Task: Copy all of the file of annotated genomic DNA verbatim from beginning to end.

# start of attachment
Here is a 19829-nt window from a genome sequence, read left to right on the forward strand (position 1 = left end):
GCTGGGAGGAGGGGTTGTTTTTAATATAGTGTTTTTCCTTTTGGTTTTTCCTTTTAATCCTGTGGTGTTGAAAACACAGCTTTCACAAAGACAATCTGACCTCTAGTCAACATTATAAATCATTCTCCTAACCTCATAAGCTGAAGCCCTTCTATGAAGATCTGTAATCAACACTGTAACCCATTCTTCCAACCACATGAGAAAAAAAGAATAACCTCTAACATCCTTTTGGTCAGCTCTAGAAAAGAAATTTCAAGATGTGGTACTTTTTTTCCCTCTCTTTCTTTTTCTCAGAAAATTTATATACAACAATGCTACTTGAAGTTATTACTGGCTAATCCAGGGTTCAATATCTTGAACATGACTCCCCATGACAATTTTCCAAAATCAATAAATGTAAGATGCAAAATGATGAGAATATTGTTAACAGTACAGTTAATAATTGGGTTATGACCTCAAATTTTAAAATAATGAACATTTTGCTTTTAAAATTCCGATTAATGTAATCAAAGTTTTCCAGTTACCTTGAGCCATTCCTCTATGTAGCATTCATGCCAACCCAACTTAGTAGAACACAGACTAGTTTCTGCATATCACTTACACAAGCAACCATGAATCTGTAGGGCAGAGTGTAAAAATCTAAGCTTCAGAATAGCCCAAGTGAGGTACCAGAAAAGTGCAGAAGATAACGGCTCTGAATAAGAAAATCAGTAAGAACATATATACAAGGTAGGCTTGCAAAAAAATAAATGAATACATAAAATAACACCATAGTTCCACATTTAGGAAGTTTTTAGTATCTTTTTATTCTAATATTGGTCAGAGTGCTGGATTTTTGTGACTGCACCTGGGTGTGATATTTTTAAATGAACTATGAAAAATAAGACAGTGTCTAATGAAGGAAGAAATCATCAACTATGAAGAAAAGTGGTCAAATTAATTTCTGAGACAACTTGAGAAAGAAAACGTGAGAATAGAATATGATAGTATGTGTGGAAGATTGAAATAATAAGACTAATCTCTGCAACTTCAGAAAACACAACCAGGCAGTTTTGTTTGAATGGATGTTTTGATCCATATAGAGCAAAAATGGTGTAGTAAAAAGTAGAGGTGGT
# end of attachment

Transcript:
Here is a 19829-nt window from a genome sequence, read left to right on the forward strand (position 1 = left end):
GCTGGGAGGAGGGGTTGTTTTTAATATAGTGTTTTTCCTTTTGGTTTTTCCTTTTAATCCTGTGGTGTTGAAAACACAGCTTTCACAAAGACAATCTGACCTCTAGTCAACATTATAAATCATTCTCCTAACCTCATAAGCTGAAGCCCTTCTATGAAGATCTGTAATCAACACTGTAACCCATTCTTCCAACCACATGAGAAAAAAAGAATAACCTCTAACATCCTTTTGGTCAGCTCTAGAAAAGAAATTTCAAGATGTGGTACTTTTTTTCCCTCTCTTTCTTTTTCTCAGAAAATTTATATACAACAATGCTACTTGAAGTTATTACTGGCTAATCCAGGGTTCAATATCTTGAACATGACTCCCCATGACAATTTTCCAAAATCAATAAATGTAAGATGCAAAATGATGAGAATATTGTTAACAGTACAGTTAATAATTGGGTTATGACCTCAAATTTTAAAATAATGAACATTTTGCTTTTAAAATTCCGATTAATGTAATCAAAGTTTTCCAGTTACCTTGAGCCATTCCTCTATGTAGCATTCATGCCAACCCAACTTAGTAGAACACAGACTAGTTTCTGCATATCACTTACACAAGCAACCATGAATCTGTAGGGCAGAGTGTAAAAATCTAAGCTTCAGAATAGCCCAAGTGAGGTACCAGAAAAGTGCAGAAGATAACGGCTCTGAATAAGAAAATCAGTAAGAACATATATACAAGGTAGGCTTGCAAAAAAATAAATGAATACATAAAATAACACCATAGTTCCACATTTAGGAAGTTTTTAGTATCTTTTTATTCTAATATTGGTCAGAGTGCTGGATTTTTGTGACTGCACCTGGGTGTGATATTTTTAAATGAACTATGAAAAATAAGACAGTGTCTAATGAAGGAAGAAATCATCAACTATGAAGAAAAGTGGTCAAATTAATTTCTGAGACAACTTGAGAAAGAAAACGTGAGAATAGAATATGATAGTATGTGTGGAAGATTGAAATAATAAGACTAATCTCTGCAACTTCAGAAAACACAACCAGGCAGTTTTGTTTGAATGGATGTTTTGATCCATATAGAGCAAAAATGGTGTAGTAAAAAGTAGAGGTGGT